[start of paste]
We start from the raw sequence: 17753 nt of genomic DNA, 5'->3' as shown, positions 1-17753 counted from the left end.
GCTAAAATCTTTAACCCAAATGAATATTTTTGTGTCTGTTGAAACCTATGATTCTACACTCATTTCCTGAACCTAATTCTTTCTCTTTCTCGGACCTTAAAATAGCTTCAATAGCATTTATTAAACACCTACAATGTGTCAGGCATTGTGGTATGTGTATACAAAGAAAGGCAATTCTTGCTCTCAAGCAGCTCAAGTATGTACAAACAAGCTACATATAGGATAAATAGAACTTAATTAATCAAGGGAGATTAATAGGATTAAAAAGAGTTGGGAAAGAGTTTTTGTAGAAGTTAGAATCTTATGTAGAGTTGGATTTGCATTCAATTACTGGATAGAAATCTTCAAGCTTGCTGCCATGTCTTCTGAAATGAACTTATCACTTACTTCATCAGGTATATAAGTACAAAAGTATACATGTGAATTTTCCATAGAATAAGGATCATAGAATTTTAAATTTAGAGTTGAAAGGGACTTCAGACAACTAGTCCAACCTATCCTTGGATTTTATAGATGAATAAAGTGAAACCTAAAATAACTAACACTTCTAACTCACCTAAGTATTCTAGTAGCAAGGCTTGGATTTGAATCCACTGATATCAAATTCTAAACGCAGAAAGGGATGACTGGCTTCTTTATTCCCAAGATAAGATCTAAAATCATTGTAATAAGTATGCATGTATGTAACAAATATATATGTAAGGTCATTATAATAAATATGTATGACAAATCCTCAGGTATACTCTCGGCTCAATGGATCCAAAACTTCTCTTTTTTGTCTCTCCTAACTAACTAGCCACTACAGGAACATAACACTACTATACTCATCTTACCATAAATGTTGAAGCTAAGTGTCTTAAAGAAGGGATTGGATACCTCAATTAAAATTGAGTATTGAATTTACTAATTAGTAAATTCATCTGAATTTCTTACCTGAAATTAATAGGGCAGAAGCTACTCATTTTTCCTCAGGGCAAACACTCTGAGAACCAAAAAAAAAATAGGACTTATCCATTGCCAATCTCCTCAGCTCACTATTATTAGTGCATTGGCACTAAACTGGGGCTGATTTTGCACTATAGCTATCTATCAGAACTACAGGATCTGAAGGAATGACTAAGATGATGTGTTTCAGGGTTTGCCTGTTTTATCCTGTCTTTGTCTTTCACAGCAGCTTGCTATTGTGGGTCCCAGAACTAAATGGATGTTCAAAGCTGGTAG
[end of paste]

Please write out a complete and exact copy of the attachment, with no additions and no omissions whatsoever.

We start from the raw sequence: 17753 nt of genomic DNA, 5'->3' as shown, positions 1-17753 counted from the left end.
GCTAAAATCTTTAACCCAAATGAATATTTTTGTGTCTGTTGAAACCTATGATTCTACACTCATTTCCTGAACCTAATTCTTTCTCTTTCTCGGACCTTAAAATAGCTTCAATAGCATTTATTAAACACCTACAATGTGTCAGGCATTGTGGTATGTGTATACAAAGAAAGGCAATTCTTGCTCTCAAGCAGCTCAAGTATGTACAAACAAGCTACATATAGGATAAATAGAACTTAATTAATCAAGGGAGATTAATAGGATTAAAAAGAGTTGGGAAAGAGTTTTTGTAGAAGTTAGAATCTTATGTAGAGTTGGATTTGCATTCAATTACTGGATAGAAATCTTCAAGCTTGCTGCCATGTCTTCTGAAATGAACTTATCACTTACTTCATCAGGTATATAAGTACAAAAGTATACATGTGAATTTTCCATAGAATAAGGATCATAGAATTTTAAATTTAGAGTTGAAAGGGACTTCAGACAACTAGTCCAACCTATCCTTGGATTTTATAGATGAATAAAGTGAAACCTAAAATAACTAACACTTCTAACTCACCTAAGTATTCTAGTAGCAAGGCTTGGATTTGAATCCACTGATATCAAATTCTAAACGCAGAAAGGGATGACTGGCTTCTTTATTCCCAAGATAAGATCTAAAATCATTGTAATAAGTATGCATGTATGTAACAAATATATATGTAAGGTCATTATAATAAATATGTATGACAAATCCTCAGGTATACTCTCGGCTCAATGGATCCAAAACTTCTCTTTTTTGTCTCTCCTAACTAACTAGCCACTACAGGAACATAACACTACTATACTCATCTTACCATAAATGTTGAAGCTAAGTGTCTTAAAGAAGGGATTGGATACCTCAATTAAAATTGAGTATTGAATTTACTAATTAGTAAATTCATCTGAATTTCTTACCTGAAATTAATAGGGCAGAAGCTACTCATTTTTCCTCAGGGCAAACACTCTGAGAACCAAAAAAAAAATAGGACTTATCCATTGCCAATCTCCTCAGCTCACTATTATTAGTGCATTGGCACTAAACTGGGGCTGATTTTGCACTATAGCTATCTATCAGAACTACAGGATCTGAAGGAATGACTAAGATGATGTGTTTCAGGGTTTGCCTGTTTTATCCTGTCTTTGTCTTTCACAGCAGCTTGCTATTGTGGGTCCCAGAACTAAATGGATGTTCAAAGCTGGTAG